To find out more about Francesca De Luca, what it was like working with Francis Ford Coppola and what’s next for her, make sure to check out our interview below!
Where are you from?
FDL: London, England. I was born in Hammersmith, London and am of Italian origin. My great grandparents came over from Italy in the late 1800’s. I was brought up by my mother with the help of my grandfather, as my father left when I was two. My grandfather was a real inspiration to me as a person and I feel very lucky to have had him in my life.
When and how did you get into acting?
FDL: My mother took me to dance classes from the age of 6, ballet, tap and modern, which I loved. Then I started competing in poetry festivals reciting poems. I felt at home and confidant on the stage, it gave me the space to express myself. I became more serious about acting at the age of 16 when I auditioned for the school play and was offered the role of the flirtatious nurse or the main role of the hunchbacked German owner of a lunatic asylum who goes mad at the end of the play! Guess which one I chose?! I loved the challenge of that role, even though the nurse would have made me more popular with the boys! In fact my best friend did not initially recognize that it was me on stage! –which I was always amused about as it was a complement to my acting ability! I won the school’s award cup for the best actor that year. After this experience I was hooked on real acting and knew it had to be my vocation.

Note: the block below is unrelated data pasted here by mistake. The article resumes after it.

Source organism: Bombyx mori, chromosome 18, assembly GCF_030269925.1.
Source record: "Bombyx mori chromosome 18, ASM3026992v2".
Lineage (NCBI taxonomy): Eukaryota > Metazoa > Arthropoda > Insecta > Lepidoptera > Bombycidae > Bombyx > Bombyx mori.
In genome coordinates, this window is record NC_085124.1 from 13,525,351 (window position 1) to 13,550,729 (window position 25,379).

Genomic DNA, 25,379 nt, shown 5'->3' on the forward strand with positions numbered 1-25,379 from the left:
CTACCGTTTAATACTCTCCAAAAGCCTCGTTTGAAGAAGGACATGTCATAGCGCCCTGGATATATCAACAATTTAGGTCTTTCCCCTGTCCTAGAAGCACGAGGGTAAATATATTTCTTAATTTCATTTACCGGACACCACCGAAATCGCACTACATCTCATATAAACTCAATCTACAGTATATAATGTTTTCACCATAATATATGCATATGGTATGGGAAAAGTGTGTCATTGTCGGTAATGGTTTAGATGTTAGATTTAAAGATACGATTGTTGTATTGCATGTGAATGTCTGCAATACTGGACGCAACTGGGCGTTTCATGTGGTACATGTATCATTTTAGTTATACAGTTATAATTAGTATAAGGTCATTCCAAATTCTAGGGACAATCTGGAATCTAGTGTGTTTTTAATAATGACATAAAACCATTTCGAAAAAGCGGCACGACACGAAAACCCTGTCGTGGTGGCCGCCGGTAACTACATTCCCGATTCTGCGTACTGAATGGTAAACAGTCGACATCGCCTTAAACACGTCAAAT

What is it about acting that drives you to perform?
FDL: I love to make an audience feel something whether it’s through comedy or drama, and the emotion and truth of a character. I love making people laugh, feel and think, and I love to get my teeth into a script where the character has depth, contrasts and experiences an emotional journey.
I love to bring characters to life on both the screen and the stage. I love to explore all parts of myself and bring my life experience to a role. I am interested in psychology and feel I understand how complex we are as humans, with all of our quirks, patterns and vulnerabilities, no matter how tough we appear on the outside.